By Marcus J. Hopkins, Blogger
As an HIV and STD/STI educator, one of the most important messages I try to convey to people is that a virus doesn’t care about who you are – it doesn’t see age, race, sex, or social, political, or financial backgrounds. HIV can happen to virtually anyone, excepting the incredibly small minority of people who are believed to have partial or complete immunity to HIV (less than 1% of the world’s population), and as such, we should all take ownership of how we protect ourselves against infection.
More importantly, we should recognize that, because anyone can become infected with HIV (and other STDs/STIs), awareness, education, and protection are not just important for certain demographic groups, but for everyone. HIV is no longer a problem that affects just the “Four-H Club” – Homosexuals, Heroin users, Hemophiliacs, and Haitians – it is now a global issue, and no society or subculture is left untouched.
A pattern that I’ve noticed, over the last ten years of educating people about HIV, is that younger generations are becoming less and less “disturbed” by disclosure. The stigmata that have been borne by nearly two generations of people living with HIV are slowly eroding, as the disease becomes more manageable, the treatments more easily tolerated, and the physical manifestations less severe.
This is due in no small part to the existence of World AIDS Day. Founded in 1988 by the World Health Organization (WHO), World AIDS Day strives to bring awareness and education about HIV, as well as an opportunity to remember those whose lives have been lost, in an effort to “[Get] to Zero.” “Getting to Zero” has been the World AIDS Day theme since 2011, and though the number of new infections has largely plateaued, more recent pre- and post-exposure regimens and better Anti-Retroviral Therapies (ARTs) are bringing us ever closer to that goal.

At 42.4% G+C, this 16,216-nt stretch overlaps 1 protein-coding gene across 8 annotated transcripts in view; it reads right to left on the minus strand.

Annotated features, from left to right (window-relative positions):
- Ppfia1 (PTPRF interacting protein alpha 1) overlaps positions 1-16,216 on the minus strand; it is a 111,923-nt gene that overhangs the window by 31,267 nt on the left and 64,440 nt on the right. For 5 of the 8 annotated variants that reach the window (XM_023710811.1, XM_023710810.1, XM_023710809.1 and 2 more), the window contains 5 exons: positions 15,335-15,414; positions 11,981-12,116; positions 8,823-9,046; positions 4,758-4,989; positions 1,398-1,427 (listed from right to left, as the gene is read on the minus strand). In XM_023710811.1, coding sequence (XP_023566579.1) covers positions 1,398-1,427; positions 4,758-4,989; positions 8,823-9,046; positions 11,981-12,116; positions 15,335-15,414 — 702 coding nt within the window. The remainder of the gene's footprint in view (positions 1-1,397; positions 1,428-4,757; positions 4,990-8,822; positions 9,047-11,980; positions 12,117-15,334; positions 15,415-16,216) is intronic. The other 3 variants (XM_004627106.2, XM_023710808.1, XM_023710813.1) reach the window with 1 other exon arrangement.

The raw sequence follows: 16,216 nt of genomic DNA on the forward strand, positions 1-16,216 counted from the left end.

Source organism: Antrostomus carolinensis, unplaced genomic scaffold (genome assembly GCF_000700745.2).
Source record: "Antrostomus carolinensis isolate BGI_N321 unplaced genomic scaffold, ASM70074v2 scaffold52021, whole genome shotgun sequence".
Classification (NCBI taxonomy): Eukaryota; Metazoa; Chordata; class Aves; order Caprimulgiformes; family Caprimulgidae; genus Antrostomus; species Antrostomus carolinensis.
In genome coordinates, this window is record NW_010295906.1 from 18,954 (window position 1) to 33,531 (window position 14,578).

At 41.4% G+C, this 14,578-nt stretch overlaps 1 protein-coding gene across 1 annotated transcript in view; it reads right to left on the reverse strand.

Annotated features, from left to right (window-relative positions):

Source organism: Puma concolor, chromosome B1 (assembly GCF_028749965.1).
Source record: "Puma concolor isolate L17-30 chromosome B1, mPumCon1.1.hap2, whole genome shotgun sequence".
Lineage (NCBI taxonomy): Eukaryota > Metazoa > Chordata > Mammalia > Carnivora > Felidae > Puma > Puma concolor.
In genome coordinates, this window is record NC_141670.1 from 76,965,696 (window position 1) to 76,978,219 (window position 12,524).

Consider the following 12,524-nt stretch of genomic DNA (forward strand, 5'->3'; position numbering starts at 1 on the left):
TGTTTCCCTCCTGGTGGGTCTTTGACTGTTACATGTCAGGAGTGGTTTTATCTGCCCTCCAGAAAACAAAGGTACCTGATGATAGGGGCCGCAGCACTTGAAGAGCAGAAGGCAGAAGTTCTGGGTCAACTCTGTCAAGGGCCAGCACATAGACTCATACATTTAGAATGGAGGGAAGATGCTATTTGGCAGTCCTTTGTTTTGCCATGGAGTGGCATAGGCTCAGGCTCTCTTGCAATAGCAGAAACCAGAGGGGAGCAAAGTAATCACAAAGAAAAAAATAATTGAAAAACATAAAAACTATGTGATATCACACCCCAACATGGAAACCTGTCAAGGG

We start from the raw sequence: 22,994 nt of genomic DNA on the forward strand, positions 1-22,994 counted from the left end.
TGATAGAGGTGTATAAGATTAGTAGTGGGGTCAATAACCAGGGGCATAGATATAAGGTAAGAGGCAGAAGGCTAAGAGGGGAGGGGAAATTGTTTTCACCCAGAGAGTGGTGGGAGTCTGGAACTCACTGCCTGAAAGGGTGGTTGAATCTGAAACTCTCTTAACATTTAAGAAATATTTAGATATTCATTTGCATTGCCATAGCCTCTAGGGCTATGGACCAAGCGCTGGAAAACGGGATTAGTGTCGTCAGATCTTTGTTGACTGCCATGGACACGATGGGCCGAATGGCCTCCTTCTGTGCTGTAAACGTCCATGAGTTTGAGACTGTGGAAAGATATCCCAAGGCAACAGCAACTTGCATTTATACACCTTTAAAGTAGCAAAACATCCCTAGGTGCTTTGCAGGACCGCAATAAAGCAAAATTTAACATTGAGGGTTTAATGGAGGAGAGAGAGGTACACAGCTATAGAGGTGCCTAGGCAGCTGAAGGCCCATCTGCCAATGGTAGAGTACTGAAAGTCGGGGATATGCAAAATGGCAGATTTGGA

But, we must not allow ourselves to become complacent. One downside of normalization is an accompanying lack of a sense of urgency from younger generations who have simply come to expect this as a part of their world. Unless they have direct experiences with the disease, most of them aren’t treated to the same types of exposure those of us who lived through the 80s and 90s “enjoyed” – they no longer see the wasted bodies of AIDS patients; they don’t hear of families abandoning their suffering relatives, leaving them to die alone; they can’t remember a time when being diagnosed with HIV essentially served as a death sentence. For this generation, the threat from HIV is largely about the inconvenience of having to take a single pill at the same time, every day – and with longer half-lives for those medications, even THAT isn’t a necessary requirement.
Part of the reason I have become so invested in Hepatitis C (HCV) education and research is the result of three decades of work done to erase the stigma of HIV. Is there more to do within the realm of HIV? Absolutely. That said, there are literally millions of people out there who are carrying that banner, and are doing so proudly and to great success. The same cannot be said for the realm of HCV awareness.
When I was first asked by the HEAL Coalition to head up a blog about Viral Hepatitis (including HIV/HCV co-infection), I really wasn’t terribly aware of the burden faced by those living with both diseases. Having never been affected by HCV, I was ignorant of even the most basic statistics related to the disease. I was unaware that treatment for the disease had long been one of the most dreaded regimens in medicine, and my only real exposure to it consisted of my doctor screening me for it, each year.